• 1/4 cup unsalted butter
  • 1/4 cup vegetable shortening
  • 3/4 cup brown sugar
  • 3 large eggs
  • 1 teaspoon vanilla
  • 3 cups King Arthur Unbleached All-Purpose Flour
  • 1 teaspoon baking powder
  • 3/4 teaspoon salt
  • 1 cup chopped pecans, toasted*
  • 1 cup butterscotch chips
  1. Preheat the oven to 350°F. Lightly grease two baking sheets, or line them with parchment.
  2. In a large mixing bowl, beat together the butter, shortening, and sugar, then add the eggs one at a time, beating well after each addition and scraping down the bowl midway through.
  3. Beat in the vanilla, baking powder, and salt. Mix in the flour, 1 cup at a time, until you have a cohesive, well-blended dough.
  4. Add the nuts and butterscotch chips, mixing until they're well-distributed throughout the dough.
  5. Transfer the dough to a work surface. Divide it into three fairly equal pieces, and shape each piece into a rough 10" log.
  6. Transfer the logs to the prepared baking sheets, leaving about 3" between each log; you may or may not need to use both baking sheets. Wet your fingers, and pat the logs into smooth-topped rectangles 10" long x 2 1/2" wide x 7/8" thick.
  7. Bake the logs for 20 to 25 minutes, or until they're beginning to brown around the edges. Remove them from the oven, and allow them to cool for 30 minutes. Lower the oven temperature to 300°F.
  8. Gently transfer the logs to a cutting surface, and use a serrated knife to cut them on the diagonal into 1/2"-wide slices. Because of the nuts and the nature of the dough, the biscotti at this point are prone to crumbling; just be sure to use a slow, gentle sawing motion, and accept the fact that some bits and pieces will break off. (It's the privilege of the cook to eat these warm, tasty bits and pieces as they're created.)
  9. Carefully transfer the slices, cut sides up (and down) to a parchment-lined (makes cleanup easier) or ungreased baking sheet. You can crowd them together, as they won't expand further; about 1/4" breathing space is all that's required.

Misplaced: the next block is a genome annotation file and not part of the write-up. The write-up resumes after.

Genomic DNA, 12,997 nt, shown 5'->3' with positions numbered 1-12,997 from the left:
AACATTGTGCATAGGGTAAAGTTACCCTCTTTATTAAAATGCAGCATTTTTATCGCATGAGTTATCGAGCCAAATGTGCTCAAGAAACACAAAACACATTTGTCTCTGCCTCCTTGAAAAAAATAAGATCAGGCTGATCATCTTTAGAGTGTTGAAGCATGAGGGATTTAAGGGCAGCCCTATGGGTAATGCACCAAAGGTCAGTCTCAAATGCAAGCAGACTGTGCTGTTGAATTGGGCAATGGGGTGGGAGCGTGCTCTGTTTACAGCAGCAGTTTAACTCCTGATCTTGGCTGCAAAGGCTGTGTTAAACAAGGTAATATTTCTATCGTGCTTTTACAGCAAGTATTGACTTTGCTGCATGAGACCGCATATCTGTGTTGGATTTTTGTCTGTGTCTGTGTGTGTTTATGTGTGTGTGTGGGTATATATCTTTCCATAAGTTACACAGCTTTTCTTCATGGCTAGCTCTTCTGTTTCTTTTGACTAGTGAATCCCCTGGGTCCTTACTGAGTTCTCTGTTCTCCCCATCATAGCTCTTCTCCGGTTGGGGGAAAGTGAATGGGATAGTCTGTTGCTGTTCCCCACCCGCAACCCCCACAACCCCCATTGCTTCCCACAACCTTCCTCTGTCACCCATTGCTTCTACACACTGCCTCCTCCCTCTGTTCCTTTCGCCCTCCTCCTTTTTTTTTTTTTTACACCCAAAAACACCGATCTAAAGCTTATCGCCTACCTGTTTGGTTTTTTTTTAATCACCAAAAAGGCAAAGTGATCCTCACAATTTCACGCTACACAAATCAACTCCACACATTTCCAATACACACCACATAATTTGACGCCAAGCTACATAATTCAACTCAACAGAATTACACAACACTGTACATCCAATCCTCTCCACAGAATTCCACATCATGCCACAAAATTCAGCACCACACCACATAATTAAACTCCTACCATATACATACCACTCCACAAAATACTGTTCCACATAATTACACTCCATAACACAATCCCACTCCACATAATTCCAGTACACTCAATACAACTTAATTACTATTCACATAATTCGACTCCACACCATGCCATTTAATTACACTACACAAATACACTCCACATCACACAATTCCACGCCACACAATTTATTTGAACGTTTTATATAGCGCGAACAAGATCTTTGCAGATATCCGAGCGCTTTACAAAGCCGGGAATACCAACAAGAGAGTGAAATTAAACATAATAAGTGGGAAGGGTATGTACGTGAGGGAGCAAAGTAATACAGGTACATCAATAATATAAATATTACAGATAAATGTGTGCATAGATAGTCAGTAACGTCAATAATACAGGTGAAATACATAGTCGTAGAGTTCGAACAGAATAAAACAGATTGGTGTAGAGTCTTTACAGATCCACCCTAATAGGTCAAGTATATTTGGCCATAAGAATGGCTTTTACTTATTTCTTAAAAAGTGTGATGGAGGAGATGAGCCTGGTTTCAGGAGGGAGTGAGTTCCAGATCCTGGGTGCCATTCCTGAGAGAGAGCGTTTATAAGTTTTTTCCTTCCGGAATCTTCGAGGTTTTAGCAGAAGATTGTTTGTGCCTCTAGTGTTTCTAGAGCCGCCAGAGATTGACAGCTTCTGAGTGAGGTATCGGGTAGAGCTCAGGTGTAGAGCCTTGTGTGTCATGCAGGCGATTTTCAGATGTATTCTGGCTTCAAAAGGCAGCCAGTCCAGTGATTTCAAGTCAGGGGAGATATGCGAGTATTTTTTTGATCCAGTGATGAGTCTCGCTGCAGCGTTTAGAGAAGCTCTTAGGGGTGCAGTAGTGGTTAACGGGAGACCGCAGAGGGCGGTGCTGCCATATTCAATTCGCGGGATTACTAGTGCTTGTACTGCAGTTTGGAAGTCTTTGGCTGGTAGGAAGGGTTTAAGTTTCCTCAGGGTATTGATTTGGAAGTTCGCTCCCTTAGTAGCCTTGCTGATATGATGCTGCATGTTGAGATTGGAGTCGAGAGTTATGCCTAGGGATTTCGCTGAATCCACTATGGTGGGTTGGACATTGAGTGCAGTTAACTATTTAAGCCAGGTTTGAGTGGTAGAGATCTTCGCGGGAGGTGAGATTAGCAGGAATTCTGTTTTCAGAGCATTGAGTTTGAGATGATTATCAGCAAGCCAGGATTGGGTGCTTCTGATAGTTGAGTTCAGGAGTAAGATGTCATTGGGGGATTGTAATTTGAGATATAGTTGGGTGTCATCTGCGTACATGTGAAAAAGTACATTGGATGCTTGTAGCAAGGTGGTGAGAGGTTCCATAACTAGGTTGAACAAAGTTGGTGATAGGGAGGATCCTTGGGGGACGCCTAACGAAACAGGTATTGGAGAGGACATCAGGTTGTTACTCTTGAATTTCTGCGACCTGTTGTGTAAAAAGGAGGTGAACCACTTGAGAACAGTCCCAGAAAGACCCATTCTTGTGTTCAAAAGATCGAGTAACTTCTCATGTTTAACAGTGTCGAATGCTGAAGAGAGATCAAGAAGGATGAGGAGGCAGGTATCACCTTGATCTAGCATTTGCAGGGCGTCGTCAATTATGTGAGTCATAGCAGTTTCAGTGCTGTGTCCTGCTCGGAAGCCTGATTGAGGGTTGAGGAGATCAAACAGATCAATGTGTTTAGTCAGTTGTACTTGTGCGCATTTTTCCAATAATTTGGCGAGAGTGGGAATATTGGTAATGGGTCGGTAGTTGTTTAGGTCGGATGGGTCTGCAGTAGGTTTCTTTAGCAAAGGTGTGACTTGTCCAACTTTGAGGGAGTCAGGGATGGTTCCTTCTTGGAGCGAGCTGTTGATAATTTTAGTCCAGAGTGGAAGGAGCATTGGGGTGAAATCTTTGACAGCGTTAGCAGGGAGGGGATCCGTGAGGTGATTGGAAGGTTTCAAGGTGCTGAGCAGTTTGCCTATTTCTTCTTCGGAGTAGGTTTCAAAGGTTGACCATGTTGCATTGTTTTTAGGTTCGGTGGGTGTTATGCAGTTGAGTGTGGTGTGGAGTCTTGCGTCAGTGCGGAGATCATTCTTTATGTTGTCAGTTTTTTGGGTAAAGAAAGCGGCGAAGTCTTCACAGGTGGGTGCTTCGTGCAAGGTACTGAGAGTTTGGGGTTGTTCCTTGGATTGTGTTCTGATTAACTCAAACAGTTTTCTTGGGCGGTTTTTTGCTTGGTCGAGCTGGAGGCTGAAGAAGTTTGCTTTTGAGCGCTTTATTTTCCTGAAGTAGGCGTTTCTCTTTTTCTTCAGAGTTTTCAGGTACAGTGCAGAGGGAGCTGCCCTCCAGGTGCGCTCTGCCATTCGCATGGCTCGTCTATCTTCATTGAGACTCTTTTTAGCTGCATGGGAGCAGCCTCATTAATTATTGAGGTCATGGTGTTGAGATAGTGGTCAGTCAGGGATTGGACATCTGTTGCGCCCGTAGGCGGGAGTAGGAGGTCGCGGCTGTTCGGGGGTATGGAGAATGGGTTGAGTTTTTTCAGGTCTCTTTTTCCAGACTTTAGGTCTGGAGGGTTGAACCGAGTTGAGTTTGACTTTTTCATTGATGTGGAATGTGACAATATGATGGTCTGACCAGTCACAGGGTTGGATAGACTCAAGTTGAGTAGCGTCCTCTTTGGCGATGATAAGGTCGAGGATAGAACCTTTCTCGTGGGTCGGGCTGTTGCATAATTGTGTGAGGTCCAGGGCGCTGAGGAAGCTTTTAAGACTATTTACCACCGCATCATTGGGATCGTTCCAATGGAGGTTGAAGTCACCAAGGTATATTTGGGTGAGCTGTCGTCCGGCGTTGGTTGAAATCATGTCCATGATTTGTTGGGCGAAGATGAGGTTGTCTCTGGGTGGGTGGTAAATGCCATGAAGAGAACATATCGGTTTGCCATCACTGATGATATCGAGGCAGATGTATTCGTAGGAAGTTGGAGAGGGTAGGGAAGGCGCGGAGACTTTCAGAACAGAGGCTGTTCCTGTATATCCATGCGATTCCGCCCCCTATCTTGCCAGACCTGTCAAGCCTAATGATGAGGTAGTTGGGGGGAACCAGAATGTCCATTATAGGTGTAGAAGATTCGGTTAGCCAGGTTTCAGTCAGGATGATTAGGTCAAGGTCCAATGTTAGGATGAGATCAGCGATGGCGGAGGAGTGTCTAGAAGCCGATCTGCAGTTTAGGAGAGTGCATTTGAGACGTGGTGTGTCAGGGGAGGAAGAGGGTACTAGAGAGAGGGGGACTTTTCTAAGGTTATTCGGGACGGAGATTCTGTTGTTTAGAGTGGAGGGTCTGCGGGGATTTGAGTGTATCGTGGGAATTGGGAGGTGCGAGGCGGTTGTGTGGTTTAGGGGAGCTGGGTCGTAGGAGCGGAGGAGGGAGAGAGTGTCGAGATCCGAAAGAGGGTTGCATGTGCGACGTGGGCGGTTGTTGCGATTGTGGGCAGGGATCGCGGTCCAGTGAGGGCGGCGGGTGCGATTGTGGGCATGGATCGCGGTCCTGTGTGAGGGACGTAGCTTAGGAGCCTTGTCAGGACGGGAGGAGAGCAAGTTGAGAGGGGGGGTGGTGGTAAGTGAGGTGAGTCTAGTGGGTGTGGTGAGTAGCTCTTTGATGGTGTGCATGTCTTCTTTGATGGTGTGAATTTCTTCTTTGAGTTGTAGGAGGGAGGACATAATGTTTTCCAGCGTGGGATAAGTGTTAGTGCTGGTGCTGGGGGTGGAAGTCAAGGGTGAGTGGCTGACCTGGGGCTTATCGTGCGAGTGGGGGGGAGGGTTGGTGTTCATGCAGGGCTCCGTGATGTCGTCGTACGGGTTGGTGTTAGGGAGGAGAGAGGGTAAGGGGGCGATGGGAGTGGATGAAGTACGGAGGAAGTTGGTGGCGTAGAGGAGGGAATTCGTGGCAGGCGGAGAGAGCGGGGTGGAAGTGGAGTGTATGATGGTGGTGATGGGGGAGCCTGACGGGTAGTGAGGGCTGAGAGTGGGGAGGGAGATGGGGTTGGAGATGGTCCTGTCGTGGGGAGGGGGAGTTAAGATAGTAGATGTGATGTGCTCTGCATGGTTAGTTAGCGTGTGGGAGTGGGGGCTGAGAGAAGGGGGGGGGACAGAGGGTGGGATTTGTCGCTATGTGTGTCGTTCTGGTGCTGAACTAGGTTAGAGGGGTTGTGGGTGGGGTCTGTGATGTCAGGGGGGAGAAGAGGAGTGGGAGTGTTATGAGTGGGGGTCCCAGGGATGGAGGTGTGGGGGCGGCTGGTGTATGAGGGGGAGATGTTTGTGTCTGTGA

10. Return the biscotti to the 300°F oven, and bake them for 20 minutes. Remove them from the oven, quickly turn them over, and bake for an additional 20 minutes, or until they're very dry and beginning to brown. Remove them from the oven, cool completely, and store in an airtight container.
  11. Yield: about 60 biscotti.
MY NOTE:  All of these recipes are delicious, but the Butter Pecan was by far the most popular.

Double Chocolate Biscotti

Servings: About 30 biscotti
Prep Time: 20 Minutes
Cook Time: 50 Minutes
Total Time: 1 Hour 10 Minutes


  • 1-3/4 cups plus 2 tablespoons all-purpose flour, spooned into measuring cup and leveled-off
  • 1/4 cup + plus 2 tablespoons natural unsweetened cocoa powder, such as Hershey's Cocoa
  • 1 teaspoon baking soda
  • 3/4 teaspoon salt
  • 1 stick (8 tablespoons) unsalted butter, at room temperature
  • 3/4 cup plus 2 tablespoons granulated sugar
  • 2 large eggs
  • 2 teaspoons vanilla extract
  • 1 cup semi-sweet chocolate chips
  • 1-2 tablespoons Confectioners sugar


  1. Preheat the oven to 350 degrees and line a baking sheet with parchment paper.
  2. In a medium bowl, whisk together the flour, cocoa powder, baking soda and salt.
  3. In the bowl of an electric mixer, cream the butter and sugar until light and fluffy, 1-2 minutes. Scrape down the sides of the bowl with a rubber spatula. Add the eggs, one at a time, scraping down the bowl and mixing well after each addition. Beat in the vanilla. Add the dry ingredients and chocolate chips and stir on low speed until just combined.
  4. Dust a work surface with flour. Using a rubber spatula, scrape the sticky dough out onto the work surface and dust the top of the dough lightly with flour. Using your hands, shape the dough into a rough ball (if it's still too sticky, dust with a bit more flour) and cut in half. Form the dough pieces into two short logs by rolling back and forth. Place the logs onto the prepared baking sheet and shape into longer logs about 3/4-inch high and 2 inches wide. Allow enough space for the logs to spread a few inches while they bake. Bake for about 35 minutes, until firm to the touch. Let the biscotti logs cool on the pan for about 5 minutes, or until just cool enough to touch (if you wait any longer, the biscotti will be difficult to cut); then, using a sharp knife, slice the logs on the diagonal into 3/4-inch slices (I do this right on the baking sheet). They will crumble just a bit; don't worry about it. Turn the biscotti on their sides (so that the cut sides are down) and place back in the oven for 10 minutes to dry and crisp up. Let cool on the pan for a few minutes, then transfer to a wire rack to cool completely.
  5. When cool, push all the biscotti together (this prevents the Confectioners sugar from getting on the sides of the cookies) and use a fine sieve to dust with Confectioners sugar. Serve with coffee, tea or warm milk.
  6. MY NOTE: Her recipe is called Double Chocolate Biscotti.  I made mine Triple Chocolate by melting dark chocolate and dipping just the bottom of each biscotti into the melted chocolate.  You could dip one end or drizzle, what ever you like.
  1. There you have it, all in once place, a nice collection of amazing biscotti recipies.  All personally tested and approved by me!  I hope you enjoy them as much as I did and those that I gifted over the holiday.  Don't wait for Christmas to make them, they are wonderful anytime!